Michael Moore| The Morgan Hill Times| Link to Article
On Holy Thursday, local clergy leaders from numerous faiths represented in South County performed a foot washing ceremony outside the U.S. Immigration and Customs Enforcement (ICE) office in Morgan Hill. It was an effort to “show solidarity” with immigrants who have been removed from their homes and separated from their families by federal agents, according to organizers.
The March 29 ceremony was organized by the advocacy group People Acting in Community Together, and led by PACT board of directors co-chair Father Jon Pedigo. Participating in the ceremony were about a dozen other clergy leaders and worshippers from Santa Clara County’s Catholic, Protestant, Jewish, Muslim and Buddhist communities.
Local activists from PACT and other organizations also attended.
The group focused on the message that recent and ongoing federal immigration enforcement policies are unjust and “tearing our community apart.” ICE activities have resulted in the arrests of many long-time, law-abiding residents of Santa Clara County, the organizers said.
County Supervisor Dave Cortese also attended the event, which took place outside the ICE office on Vineyard Court.
“It’s a reminder of the humility we all need, particularly those of us in public office, so that (people) understand that we understand that we are not better than the marginalized, and our goal is to uplift the marginalized,” Cortese said when the leaders went around in a circle explaining why they were present to wash their fellow activists’ feet.
County officials—particularly the sheriff—have come under fire recently for allowing ICE agents inside the county jail without warrants or other necessary paperwork. Cortese said these agents have attempted to enter the jail to contact inmates at least six times in the last two weeks. Sheriff Laurie Smith’s office mistakenly allowed them to enter and interview inmates in one of those instances, Smith said earlier this week.
“This is harassment,” Cortese told the gathering.
PACT members also noted that in the last 10 days, the Santa Clara County Rapid Response Network has received “at least 90 calls” from concerned residents claiming they have seen ICE agents pick up their neighbors and family members.
In Christian faiths, the Holy Thursday foot washing ritual encourages believers to humble themselves to serve others, even in performing undesirable tasks.
The March 29 event at the Morgan Hill ICE office began with the clergy and activists marching to the front of the federal office from about a block away. When they arrived at the front door, Rabbi Debbie Israel of Congregation Emeth and Pastor Bryan Franzen of Westminster Presbyterian Church went inside to offer to wash the feet of any detainees who might be present at the facility.
After a brief conversation with an agent inside, Israel and Franzen explained that they were told that there were no detainees housed at the facility. When ICE agents happen to pick up nearby residents on suspicion of immigration violations, they are briefly processed at the Morgan Hill office before being transported to a San Francisco facility for detention, the clergy leaders were told.
Israel said she and Franzen were “treated warmly” by ICE staff, and given a brief tour of the Morgan Hill facility March 29. Israel added that the agents inside “appreciated but declined our offer” to wash their feet.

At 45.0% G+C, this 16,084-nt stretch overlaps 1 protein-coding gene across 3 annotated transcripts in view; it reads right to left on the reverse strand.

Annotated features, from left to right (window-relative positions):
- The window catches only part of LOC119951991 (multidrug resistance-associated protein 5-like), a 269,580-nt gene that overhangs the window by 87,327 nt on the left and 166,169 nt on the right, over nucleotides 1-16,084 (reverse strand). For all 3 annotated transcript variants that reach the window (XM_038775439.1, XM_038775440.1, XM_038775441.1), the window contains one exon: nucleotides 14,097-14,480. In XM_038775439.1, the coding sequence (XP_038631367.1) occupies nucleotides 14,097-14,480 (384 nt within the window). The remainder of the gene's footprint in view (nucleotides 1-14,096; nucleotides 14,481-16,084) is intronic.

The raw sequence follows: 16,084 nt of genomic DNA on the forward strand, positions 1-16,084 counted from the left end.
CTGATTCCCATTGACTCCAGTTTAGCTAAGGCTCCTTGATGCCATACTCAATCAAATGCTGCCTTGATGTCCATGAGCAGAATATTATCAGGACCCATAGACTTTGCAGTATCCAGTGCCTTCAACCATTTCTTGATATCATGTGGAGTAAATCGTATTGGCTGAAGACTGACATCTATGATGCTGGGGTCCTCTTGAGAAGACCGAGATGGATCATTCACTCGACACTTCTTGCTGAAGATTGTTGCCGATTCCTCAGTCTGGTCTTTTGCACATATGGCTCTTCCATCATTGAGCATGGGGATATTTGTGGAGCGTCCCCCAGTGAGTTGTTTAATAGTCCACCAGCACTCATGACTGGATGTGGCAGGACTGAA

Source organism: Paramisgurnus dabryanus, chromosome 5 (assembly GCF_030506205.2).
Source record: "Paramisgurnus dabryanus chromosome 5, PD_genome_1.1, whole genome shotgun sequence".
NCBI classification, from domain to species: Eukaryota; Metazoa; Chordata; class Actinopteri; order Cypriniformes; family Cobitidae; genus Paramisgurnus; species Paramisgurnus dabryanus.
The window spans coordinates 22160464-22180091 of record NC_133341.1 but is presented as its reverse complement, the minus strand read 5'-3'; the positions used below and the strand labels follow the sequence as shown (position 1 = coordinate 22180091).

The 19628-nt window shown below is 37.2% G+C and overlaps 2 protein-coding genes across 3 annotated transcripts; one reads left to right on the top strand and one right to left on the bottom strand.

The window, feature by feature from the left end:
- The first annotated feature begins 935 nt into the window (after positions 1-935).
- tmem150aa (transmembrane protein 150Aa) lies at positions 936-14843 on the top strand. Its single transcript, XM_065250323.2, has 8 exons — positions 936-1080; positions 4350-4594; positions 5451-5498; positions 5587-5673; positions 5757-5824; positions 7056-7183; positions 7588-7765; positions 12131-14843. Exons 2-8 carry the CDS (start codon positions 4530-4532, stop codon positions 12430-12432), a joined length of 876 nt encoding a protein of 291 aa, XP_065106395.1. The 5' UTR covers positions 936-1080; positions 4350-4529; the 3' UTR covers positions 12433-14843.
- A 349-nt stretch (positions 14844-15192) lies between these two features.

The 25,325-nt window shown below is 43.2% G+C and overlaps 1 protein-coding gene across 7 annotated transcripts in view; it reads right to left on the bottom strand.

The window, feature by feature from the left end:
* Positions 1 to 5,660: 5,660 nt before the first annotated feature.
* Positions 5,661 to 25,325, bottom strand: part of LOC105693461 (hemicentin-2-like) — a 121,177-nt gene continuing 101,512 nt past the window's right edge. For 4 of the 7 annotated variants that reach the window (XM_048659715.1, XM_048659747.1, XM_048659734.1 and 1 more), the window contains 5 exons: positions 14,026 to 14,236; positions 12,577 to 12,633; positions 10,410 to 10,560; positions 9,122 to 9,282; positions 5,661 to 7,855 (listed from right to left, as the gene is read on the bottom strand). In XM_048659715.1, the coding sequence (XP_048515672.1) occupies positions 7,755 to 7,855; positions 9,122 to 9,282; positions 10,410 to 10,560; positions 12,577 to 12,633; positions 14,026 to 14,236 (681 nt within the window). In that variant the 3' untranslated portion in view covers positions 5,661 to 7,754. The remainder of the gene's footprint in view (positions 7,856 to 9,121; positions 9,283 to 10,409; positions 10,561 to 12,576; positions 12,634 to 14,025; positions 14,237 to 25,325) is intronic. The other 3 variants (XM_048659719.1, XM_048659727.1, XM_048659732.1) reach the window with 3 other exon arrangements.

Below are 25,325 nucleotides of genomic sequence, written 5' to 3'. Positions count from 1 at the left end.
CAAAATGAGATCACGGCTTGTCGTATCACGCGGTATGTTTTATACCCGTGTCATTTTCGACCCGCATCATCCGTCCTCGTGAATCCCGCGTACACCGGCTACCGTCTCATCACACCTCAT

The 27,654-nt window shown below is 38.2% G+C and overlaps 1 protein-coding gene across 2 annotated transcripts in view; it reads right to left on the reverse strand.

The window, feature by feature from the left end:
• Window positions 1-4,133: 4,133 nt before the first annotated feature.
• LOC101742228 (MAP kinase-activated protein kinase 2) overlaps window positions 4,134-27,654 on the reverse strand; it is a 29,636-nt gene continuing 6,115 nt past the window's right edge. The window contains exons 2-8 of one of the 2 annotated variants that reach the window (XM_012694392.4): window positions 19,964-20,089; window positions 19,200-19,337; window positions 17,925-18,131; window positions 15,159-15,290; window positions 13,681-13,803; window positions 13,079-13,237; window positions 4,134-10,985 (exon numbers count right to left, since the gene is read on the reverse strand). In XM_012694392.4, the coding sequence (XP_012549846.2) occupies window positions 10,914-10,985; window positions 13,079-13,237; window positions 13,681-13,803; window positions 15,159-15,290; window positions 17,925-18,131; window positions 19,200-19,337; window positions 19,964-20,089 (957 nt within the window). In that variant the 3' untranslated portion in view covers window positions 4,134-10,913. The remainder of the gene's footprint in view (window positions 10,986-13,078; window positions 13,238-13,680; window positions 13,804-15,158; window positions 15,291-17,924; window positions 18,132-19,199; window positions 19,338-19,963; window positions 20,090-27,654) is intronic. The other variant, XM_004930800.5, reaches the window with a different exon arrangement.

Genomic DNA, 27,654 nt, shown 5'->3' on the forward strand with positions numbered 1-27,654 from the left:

The gathering then returned to a grassy area just outside the ICE facility to continue a program that included speakers who have been impacted by federal immigration enforcement practices, prayers, singing and, of course, the foot washing ceremony.
“It’s very apparent that the federal government does a great job creating panic in communities…to prevent communities from organizing,” local activist Delma Hernandez said, in both English and Spanish. “This (event) is a representation of the strength we have.”
A young woman who did not state her name told the group that some of her friends have been detained by ICE since the Donald Trump presidential administration began in January 2017.
The ceremony concluded with attendees turning toward the ICE building, their arms stretched before them, and blessing the facility and the agents inside.
“Something dies inside of a person when they incarcerate children, and take them away from their parents,” said Pedigo, who is Director of Advocacy for Catholic Charities.
Cortese: Feds not following the law
After the ceremony, Cortese elaborated on the county’s policies regarding its interactions with ICE and the recent jail visits by the federal agents. In 2010, the county adopted a written policy that prevents the sheriff’s office from allowing deportation officers to visit its jails, and from complying with immigration holds.
In light of recent news that jail staff mistakenly allowed agents to enter, Cortese confirmed, “It was, in fact, a mistake. We are reaffirming our policies for due process for people in custody” in county facilities.
He said the ICE agents are performing “gamesmanship,” and seem to be acting on a “rogue basis” when they try to enter the county jail.
“They come in with no warrants, no subpoenas, no explanation why they want to interview the (inmates) they want to interview,” Cortese said. “We are upholding the position we adopted in 2010. We are not in the business of detaining people based on their immigration status. This is chaotic. They know they need a warrant.”
At the same time, federal officials claim that Santa Clara County and other “sanctuary” communities in California “are the ones not complying with the law,” Cortese said.
“Searches and seizures require a warrant,” he added. “We are sworn to uphold the Constitution, just like those federal agents are.”